The focus of the Haram al-Sharif, or the Temple Mount, a religious sanctuary in Old Jerusalem that is sacred to Jews, Muslims, and Christians, is the Dome of the Rock. Built from 688-691 BCE by Caliph Abd al-Malik, it is the earliest surviving Islamic building with the world’s oldest mihrab, or niche that indicates the direction of Mecca.
The Dome of the Rock is not a mosque, but a shrine built over a sacred stone that Muslims believe is the spot from which the Prophet Muhammad ascended to heaven. Jews and Christians believe the rock to be the place where Abraham prepared to sacrifice Isaac and they also believe that the building stands over the site of both Solomon’s Temple and Herod’s Temple.
Caliph Abd al-Malik covered the magnificent dome with gold, but today the dome is covered with aluminum; nevertheless, the stunning effect of the light reflecting off of the dome remains the same. In 1545, Suleiman the Magnificent sponsored the exterior decoration with beautiful colored tiles, which cover the top half of the exterior above glistening white marble.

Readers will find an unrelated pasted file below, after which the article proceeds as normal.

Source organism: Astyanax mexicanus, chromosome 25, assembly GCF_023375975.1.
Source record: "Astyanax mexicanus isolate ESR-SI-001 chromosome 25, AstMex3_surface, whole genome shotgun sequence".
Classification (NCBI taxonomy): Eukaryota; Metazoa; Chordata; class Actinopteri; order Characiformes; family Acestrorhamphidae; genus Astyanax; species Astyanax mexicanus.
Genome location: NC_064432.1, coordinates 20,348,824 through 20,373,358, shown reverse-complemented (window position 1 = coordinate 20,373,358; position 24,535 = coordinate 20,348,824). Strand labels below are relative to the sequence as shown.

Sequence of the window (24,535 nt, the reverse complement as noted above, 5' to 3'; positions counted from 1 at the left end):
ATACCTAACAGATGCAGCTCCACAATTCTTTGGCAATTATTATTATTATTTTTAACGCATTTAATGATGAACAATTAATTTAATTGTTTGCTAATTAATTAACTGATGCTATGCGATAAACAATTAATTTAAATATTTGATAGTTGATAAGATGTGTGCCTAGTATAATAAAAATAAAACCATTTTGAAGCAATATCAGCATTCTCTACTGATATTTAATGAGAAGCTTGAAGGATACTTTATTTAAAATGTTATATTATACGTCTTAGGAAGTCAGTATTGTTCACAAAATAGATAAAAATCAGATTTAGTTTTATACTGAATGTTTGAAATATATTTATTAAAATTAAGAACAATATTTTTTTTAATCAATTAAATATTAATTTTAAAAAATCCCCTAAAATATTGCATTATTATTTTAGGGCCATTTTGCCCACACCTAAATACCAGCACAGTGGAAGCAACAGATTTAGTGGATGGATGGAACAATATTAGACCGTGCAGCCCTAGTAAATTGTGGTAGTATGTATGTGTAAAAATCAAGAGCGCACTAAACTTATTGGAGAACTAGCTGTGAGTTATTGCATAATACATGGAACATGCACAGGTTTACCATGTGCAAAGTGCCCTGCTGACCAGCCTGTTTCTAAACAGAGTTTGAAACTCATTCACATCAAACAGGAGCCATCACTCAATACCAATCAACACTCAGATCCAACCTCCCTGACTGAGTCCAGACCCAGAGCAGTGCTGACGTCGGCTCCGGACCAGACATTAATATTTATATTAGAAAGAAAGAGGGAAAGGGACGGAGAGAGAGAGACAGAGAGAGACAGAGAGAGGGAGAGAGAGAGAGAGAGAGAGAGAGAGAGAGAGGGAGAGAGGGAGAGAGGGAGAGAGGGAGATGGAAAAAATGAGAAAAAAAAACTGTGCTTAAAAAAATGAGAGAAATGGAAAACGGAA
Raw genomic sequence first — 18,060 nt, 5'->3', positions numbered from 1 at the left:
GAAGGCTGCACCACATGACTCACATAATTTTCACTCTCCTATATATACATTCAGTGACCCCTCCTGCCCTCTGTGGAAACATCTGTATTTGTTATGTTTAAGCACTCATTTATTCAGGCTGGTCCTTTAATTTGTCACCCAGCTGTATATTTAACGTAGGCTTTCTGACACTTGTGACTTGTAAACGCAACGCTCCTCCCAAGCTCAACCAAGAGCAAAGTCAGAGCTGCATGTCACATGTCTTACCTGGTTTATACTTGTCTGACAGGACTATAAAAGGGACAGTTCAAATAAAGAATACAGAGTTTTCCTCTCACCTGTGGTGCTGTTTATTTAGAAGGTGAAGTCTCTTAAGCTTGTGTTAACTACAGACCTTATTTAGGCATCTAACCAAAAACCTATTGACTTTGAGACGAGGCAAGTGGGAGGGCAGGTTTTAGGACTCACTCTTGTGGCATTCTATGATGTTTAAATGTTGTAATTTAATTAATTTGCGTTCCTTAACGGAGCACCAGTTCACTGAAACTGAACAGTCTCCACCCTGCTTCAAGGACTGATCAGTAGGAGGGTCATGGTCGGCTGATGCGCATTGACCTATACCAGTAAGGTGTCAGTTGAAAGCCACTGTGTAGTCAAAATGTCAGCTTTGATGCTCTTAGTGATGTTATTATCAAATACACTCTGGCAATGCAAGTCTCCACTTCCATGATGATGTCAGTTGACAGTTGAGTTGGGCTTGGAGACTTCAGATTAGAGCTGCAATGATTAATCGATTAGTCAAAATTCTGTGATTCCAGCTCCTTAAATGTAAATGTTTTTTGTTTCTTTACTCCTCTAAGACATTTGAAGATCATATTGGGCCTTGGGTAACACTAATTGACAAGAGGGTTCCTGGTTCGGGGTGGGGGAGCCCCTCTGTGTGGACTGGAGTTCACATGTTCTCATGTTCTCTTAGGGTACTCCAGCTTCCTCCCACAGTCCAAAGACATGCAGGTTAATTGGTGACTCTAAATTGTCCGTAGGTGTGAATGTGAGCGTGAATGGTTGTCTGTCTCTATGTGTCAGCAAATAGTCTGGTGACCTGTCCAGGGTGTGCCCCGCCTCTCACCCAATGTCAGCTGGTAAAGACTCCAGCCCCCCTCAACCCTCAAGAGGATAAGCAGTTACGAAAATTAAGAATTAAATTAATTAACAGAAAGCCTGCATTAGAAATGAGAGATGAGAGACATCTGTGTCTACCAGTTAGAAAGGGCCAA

The octagonal-shaped building has two round walkways, called ambulatories, in the interior so that pilgrims can walk around the sacred rock. The central-planned building not only imitates early Christian religious structures and the nearby Holy Sepulcher, it competes with them with its magnificence and splendor. And in the 7th century, it proclaimed Islam’s control over Jerusalem.
More image of the Dome of the Rock